"The fast is performed to learn discipline, self-restraint and generosity, while obeying God's commandments. Fasting (along with the declaration of faith, daily prayers, charity, and pilgrimage to Mecca) is one of the 'five pillars' of Islam." 2 However, Muslims who fall within one of the following categories may elect to not observe the fast:
Children under the age of puberty.

People who are mentally incapacitated or not responsible for their actions.

The elderly.
The sick.
Travelers who are on journeys of more than about fifty miles.
Pregnant women and nursing mothers.
Women who are menstruating.

Young children are encouraged to fast as much as they are able. 2

A full daytime fast can be very stressful for many people. Professor Saghir Akhtar has written an online essay for the BBC with health and diet advice during Ramadan. 3

Dr. Asim Padela, a Muslim and an emergency room physician at the University of Chicago Hospital, suggests that Muslims with health concerns should consult with their doctors and religious leaders to decide if they can safely fast. He said that because of the temperature and length of daylight:

"It is going to be difficult this year [2013] for many people, at least in this part of the world. ... Thereís a very granular level discussion that needs to occur at the level of what the patientís circumstances are, what their illness is, what their comorbidities (existing conditions) are and what their body, their physiology can tolerate and not tolerate."

Dr. Michael Finkelstein. an associate medical officer at Toronto Public Health, says that people who are fasting need to make sure they drink enough fluids during the hours when the sun is down, and need to keep dehydration in mind. He said:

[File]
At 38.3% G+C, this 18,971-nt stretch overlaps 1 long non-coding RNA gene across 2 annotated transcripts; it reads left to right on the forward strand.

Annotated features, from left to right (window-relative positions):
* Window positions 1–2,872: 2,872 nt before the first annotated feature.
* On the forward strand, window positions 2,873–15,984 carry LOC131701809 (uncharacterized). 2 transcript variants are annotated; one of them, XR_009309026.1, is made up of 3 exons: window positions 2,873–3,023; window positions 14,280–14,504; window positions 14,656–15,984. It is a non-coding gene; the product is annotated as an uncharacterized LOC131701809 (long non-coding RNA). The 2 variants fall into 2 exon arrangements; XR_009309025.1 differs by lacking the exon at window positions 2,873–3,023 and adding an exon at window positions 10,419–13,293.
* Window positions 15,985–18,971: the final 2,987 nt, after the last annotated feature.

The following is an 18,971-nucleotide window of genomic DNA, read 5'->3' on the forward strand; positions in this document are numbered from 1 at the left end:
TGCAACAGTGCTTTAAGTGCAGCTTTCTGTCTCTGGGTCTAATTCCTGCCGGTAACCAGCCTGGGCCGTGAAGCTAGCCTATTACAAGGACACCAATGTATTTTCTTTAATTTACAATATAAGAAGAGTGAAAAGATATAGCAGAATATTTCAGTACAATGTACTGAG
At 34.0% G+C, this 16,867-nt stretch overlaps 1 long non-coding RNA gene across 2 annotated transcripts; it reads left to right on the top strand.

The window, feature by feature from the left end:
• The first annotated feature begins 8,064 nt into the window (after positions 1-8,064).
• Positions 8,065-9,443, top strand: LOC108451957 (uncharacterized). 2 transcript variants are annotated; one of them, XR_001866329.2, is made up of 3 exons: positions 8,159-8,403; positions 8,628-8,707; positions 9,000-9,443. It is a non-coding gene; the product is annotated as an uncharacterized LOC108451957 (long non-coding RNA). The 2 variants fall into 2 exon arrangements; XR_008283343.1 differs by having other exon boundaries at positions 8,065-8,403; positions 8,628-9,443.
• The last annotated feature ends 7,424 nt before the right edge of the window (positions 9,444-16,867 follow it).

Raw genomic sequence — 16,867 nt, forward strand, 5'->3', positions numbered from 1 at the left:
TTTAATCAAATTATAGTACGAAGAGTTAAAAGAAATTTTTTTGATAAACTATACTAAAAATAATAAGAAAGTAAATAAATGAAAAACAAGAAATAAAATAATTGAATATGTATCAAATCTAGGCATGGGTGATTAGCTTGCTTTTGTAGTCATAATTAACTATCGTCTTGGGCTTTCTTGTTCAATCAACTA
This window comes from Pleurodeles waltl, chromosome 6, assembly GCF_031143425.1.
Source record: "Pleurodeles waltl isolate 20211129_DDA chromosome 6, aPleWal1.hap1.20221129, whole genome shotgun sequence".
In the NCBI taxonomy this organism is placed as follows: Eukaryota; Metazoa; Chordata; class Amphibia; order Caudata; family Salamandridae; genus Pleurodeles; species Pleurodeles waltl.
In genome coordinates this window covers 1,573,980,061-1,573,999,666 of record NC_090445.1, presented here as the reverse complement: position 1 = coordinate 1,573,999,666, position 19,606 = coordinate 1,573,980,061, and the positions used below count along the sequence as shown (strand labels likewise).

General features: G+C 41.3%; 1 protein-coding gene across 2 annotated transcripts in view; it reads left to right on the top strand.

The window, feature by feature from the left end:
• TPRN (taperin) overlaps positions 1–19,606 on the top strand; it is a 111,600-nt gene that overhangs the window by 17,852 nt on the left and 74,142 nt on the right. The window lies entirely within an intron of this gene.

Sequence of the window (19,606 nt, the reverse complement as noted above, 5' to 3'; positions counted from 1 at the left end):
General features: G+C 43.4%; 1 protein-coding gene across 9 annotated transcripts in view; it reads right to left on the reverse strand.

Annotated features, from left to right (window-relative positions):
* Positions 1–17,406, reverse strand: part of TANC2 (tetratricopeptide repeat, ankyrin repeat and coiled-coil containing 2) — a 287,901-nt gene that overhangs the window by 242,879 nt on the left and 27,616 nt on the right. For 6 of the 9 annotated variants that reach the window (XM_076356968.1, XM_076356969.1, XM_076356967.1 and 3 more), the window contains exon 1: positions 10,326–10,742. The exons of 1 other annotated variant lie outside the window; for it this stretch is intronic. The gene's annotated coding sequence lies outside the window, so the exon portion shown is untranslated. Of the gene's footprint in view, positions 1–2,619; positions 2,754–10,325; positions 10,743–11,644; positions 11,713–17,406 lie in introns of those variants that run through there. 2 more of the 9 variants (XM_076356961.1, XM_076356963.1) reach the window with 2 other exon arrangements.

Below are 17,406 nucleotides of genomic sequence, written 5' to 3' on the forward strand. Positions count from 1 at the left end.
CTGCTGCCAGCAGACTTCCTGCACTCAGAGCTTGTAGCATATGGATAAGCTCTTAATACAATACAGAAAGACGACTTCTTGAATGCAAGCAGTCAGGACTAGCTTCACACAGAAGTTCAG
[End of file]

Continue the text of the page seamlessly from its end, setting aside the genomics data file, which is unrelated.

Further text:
"June is a pretty hot month here. So they need to be aware of the early signs and symptoms of dehydration. Things like dizziness, light-headedness, headaches, intense tiredness, dry mouths and obviously the colour of their urine can get quite dark ó those are indications that their fluid balance is in trouble. So if there are things that need to be done that donít have to be done during the middle of the day, try to move those to times during the day when itís cooler ó early evening or early in the day so that you can avoid stressing your body at the height of the heat of the day." 7

Those who are temporarily unable to fast are expected to make up the missed days at another time. Alternately, they can pay "fidah" (compensation) which involves a monetary donation of about $10.00 per day to feed the poor.

Muslims may engage in a number of religious activities during Ramadan:

Some read the entire Qur'an.

Taraweeh prayers (a.k.a. the night prayers) are said every evening during Ramadan in addition to the normal five prayers recited each day of the year.
Some of the Muslims spend their entire night praying to Allah. 4

Muhammad observed Al-I'etikaaf (retreat) during the last ten days of Ramadan. Some contemporary Muslims do the same by staying in the mosque over a number of days. They store provisions in a corner of the mosque, and engage in spiritual pursuits, such as prayer, recitation of the Qur'an, glorification of Allah, studying the Hadith, etc. 5

"During the entire month of Ramadan the Lailatul Qadr is the most special night for all the Muslims who fast. It is believed that Lailatul Qadr night falls during the last 10 days of Ramadan during the odd days like 21st, 23rd, 25th, 27th or 29th. But many Muslims believe this "night of power" to be on 27th as it was originally on that day." 4 This night is believed to be when Muhammad first received the Qur'an.